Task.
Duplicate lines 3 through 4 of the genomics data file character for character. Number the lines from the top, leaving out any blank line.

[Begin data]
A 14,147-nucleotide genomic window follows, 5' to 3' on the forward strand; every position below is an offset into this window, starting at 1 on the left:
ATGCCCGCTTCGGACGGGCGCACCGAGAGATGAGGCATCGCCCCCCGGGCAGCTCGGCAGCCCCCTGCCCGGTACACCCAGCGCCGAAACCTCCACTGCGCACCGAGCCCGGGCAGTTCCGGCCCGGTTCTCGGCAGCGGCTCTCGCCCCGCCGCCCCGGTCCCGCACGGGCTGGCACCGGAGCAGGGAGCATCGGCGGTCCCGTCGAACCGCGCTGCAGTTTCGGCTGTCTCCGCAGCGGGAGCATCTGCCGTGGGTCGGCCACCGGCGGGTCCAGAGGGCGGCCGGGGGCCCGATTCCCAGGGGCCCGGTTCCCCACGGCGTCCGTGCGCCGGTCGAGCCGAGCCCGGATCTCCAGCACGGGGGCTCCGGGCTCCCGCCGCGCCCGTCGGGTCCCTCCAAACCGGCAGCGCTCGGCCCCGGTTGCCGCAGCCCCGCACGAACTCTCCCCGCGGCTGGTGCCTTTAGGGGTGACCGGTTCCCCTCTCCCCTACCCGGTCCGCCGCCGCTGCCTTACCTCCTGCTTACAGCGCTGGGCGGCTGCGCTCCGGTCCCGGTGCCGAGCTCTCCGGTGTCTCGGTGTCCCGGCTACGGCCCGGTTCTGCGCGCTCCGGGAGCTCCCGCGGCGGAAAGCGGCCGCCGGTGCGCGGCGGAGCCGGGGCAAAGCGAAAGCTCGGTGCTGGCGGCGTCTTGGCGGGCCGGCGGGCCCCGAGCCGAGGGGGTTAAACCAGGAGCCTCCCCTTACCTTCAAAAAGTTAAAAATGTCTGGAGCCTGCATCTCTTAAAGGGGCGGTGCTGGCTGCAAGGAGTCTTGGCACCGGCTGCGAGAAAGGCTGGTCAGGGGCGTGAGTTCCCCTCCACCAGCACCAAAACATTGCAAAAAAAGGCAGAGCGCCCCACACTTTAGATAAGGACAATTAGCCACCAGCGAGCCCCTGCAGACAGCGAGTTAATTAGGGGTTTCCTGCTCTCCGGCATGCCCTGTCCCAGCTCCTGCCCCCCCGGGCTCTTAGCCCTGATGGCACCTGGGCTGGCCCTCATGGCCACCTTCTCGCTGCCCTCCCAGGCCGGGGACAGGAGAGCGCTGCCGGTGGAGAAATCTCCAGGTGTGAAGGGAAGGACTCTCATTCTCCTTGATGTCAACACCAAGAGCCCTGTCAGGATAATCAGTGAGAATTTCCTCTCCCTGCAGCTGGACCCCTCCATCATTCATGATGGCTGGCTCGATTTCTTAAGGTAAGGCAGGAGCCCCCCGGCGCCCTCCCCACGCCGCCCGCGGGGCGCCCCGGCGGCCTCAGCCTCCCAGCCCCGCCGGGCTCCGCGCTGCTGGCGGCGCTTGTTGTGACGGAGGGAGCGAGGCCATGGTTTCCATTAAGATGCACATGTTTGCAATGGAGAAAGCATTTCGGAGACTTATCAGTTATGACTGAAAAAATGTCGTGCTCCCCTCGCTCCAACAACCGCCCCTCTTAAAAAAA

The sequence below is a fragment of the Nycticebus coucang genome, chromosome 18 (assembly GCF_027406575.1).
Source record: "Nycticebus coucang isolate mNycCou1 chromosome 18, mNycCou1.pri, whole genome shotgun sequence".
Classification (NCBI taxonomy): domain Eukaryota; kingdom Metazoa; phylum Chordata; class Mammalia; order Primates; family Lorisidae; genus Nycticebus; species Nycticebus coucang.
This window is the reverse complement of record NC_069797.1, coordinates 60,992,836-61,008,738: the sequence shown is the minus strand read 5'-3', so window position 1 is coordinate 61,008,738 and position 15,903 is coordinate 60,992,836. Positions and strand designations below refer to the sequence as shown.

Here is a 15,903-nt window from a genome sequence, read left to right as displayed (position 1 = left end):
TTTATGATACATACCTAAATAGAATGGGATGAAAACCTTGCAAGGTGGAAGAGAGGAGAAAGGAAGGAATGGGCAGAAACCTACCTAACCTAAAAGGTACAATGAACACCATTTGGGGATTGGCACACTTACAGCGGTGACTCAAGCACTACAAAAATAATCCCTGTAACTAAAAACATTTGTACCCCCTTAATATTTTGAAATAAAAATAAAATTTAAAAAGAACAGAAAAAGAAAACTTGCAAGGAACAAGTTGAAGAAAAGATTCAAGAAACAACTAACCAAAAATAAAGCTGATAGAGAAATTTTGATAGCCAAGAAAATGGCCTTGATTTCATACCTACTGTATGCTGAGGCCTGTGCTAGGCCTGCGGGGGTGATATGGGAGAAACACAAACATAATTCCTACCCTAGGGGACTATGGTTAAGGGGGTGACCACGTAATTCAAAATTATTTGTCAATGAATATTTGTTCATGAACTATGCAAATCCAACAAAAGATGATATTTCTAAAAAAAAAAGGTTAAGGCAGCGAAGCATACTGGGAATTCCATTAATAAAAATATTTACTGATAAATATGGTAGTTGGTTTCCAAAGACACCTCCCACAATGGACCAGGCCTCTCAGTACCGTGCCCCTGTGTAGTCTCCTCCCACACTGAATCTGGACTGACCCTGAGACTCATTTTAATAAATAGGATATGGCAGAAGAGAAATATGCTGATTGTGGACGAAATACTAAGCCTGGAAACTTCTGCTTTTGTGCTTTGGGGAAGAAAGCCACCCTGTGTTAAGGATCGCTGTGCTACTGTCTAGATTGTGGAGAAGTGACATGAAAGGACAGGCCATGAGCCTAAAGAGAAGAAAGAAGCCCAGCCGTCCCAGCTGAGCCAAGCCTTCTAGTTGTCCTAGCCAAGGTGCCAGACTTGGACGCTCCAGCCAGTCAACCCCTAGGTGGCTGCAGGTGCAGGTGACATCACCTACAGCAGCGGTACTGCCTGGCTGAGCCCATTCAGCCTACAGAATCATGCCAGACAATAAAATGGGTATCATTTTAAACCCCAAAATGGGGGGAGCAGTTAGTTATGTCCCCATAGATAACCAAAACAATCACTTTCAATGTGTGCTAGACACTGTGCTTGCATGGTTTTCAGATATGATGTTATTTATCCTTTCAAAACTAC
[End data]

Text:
The sequence below is a fragment of the Nycticebus coucang genome, chromosome 18 (assembly GCF_027406575.1).
Source record: "Nycticebus coucang isolate mNycCou1 chromosome 18, mNycCou1.pri, whole genome shotgun sequence".